The European project URBAN GreenUP has released a digital tool to help cities identify the best Nature-Based Solutions to tackle environmental problems and become more resilient to climate change
Cities worldwide are having a massive negative impact on the environment and actions are urgently needed to convert them into more sustainable urban areas. One promising approach is the implementation of Nature-Based Solutions (NBS), interventions inspired by nature and designed to deal with societal and environmental problems. The idea behind these solutions is to exploit the properties of plants, soils and other natural elements in an innovative and integrated way to re-shape urban areas and increase their sustainability and resilience to climate change. To help cities worldwide embrace this challenge, the EU-funded project URBAN GreenUP has developed a digital tool which can assist authorities and urban planners with the identification of the NBS that best fit their needs. The tool is freely available on the URBAN GreenUP website.
The tool recommends NBS for cities based on the challenges and capabilities of the city itself. It first asks users to nominate the city challenges in up to three urban areas, such as suburbs, neighbourhoods or watersheds. It then asks a series of questions that help determine the city’s greening capabilities. As a result, the tool provides a ‘top 15’ list of possible NBS interventions that correspond to the city’s nominated urban problems, as well as the city’s “success factors” for urban greening, to make sure that feasible solutions are suggested.
The NBS selection tool is based on the solutions collected in the URBAN GreenUP NBS Catalogue. Examples of NBS in the catalogue include green cycle and pedestrian routes, floodable parks, green roofs and facades, and urban tree planting. The catalogue aims at fostering the global uptake of the URBAN GreenUP approach by providing cities worldwide with robust indicators on how to embrace urban challenges using nature. It offers an extensive description of all solutions that the project is implementing in its cities. At the end of the catalogue, a review of the academic literature on the different aspects of the NBSs such as how these solutions will integrate with other kinds of urban interventions, their financial benefits and their role in current political scenarios is reported.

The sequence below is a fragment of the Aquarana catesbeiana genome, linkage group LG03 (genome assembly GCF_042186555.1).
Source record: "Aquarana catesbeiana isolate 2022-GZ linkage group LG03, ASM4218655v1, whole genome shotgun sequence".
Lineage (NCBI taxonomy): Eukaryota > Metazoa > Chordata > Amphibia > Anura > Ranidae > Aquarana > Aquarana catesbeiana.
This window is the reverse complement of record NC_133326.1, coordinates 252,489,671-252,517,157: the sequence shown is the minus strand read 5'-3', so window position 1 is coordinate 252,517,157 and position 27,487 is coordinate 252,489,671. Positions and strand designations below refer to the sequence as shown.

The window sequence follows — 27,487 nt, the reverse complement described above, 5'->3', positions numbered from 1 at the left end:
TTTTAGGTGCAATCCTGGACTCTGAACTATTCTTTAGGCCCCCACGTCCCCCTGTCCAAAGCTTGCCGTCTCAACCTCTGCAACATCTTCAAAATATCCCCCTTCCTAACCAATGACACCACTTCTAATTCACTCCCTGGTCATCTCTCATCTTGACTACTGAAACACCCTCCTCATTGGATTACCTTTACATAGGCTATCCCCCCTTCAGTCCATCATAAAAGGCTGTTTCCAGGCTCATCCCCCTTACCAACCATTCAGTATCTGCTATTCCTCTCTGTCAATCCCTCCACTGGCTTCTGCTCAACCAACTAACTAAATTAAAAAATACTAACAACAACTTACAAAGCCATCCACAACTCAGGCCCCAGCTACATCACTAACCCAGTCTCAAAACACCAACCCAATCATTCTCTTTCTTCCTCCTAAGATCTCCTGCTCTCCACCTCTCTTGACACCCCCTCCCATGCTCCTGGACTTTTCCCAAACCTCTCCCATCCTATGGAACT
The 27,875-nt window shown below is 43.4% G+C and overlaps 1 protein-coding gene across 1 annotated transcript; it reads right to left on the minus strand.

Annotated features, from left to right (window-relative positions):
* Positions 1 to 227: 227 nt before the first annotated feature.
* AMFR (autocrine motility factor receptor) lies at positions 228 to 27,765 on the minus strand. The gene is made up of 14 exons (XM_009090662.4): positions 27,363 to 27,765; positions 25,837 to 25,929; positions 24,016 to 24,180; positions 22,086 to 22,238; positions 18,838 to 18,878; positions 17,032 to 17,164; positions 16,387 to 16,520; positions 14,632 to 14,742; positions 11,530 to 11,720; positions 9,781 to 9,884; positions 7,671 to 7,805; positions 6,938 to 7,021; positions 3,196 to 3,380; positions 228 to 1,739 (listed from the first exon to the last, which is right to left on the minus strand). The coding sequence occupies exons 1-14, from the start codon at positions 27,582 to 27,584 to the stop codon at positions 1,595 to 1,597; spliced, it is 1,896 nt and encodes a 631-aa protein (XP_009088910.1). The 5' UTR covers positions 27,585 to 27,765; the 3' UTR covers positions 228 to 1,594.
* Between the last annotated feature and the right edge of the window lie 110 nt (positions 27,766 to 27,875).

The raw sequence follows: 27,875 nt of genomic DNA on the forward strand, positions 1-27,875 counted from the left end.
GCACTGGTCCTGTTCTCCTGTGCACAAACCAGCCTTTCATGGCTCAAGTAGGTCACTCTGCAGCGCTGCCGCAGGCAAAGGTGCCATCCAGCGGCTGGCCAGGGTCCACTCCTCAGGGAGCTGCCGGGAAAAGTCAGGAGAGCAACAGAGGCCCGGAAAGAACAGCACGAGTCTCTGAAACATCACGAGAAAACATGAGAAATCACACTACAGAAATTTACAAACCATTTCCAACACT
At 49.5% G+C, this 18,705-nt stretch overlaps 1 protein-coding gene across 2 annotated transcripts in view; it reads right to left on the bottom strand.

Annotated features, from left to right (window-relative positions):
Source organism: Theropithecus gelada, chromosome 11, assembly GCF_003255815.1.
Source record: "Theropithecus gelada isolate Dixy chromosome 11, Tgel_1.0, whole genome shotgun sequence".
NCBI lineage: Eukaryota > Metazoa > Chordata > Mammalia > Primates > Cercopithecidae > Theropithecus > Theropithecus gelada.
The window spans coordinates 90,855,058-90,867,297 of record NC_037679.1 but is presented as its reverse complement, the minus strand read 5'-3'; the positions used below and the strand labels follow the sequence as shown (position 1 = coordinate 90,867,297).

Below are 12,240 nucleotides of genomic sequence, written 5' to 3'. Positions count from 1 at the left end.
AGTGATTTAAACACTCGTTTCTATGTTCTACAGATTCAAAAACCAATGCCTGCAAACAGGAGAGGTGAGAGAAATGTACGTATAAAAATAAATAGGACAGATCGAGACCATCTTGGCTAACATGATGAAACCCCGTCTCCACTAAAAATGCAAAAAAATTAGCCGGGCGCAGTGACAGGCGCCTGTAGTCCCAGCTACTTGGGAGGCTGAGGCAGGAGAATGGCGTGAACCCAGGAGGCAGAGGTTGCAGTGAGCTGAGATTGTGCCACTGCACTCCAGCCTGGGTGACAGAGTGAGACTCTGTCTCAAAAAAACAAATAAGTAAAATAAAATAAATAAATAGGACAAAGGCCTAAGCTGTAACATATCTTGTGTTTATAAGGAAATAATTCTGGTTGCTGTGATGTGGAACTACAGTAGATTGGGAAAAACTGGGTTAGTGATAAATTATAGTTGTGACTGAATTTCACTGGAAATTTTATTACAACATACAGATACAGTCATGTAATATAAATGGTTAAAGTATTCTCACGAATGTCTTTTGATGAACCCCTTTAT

“This tool is a decision support tool” says Thami Croeser from RMIT University in Melbourne, Australia, member of URBAN GreenUP and main developer of the tool. “It’s designed to give suggestions that may help you choose the right NBS for you, based on both your city’s capabilities, and the outcomes you’d like to achieve. It can also be helpful in figuring out how to build your capacity to deliver NBS and communicating to your leaders what it’ll take to get NBS happening in your city.”
URBAN GreenUP is a project funded under the European Union’s Horizon 2020 research and innovation programme under grant agreement No 730426. It aims at developing Renaturing Urban Plans, which include actions focused on mitigating the effects and risks of climate change and improving the air quality and water management of cities through NBS. URBAN GreenUP is run by an international consortium of 25 partners from 9 countries, coordinated by the CARTIF Technology Centre. Activities will take place in the three demonstrator cities of Valladolid (Spain), Liverpool (UK) and Izmir (Turkey) and will be replicated across Europe, Latin America and Asia.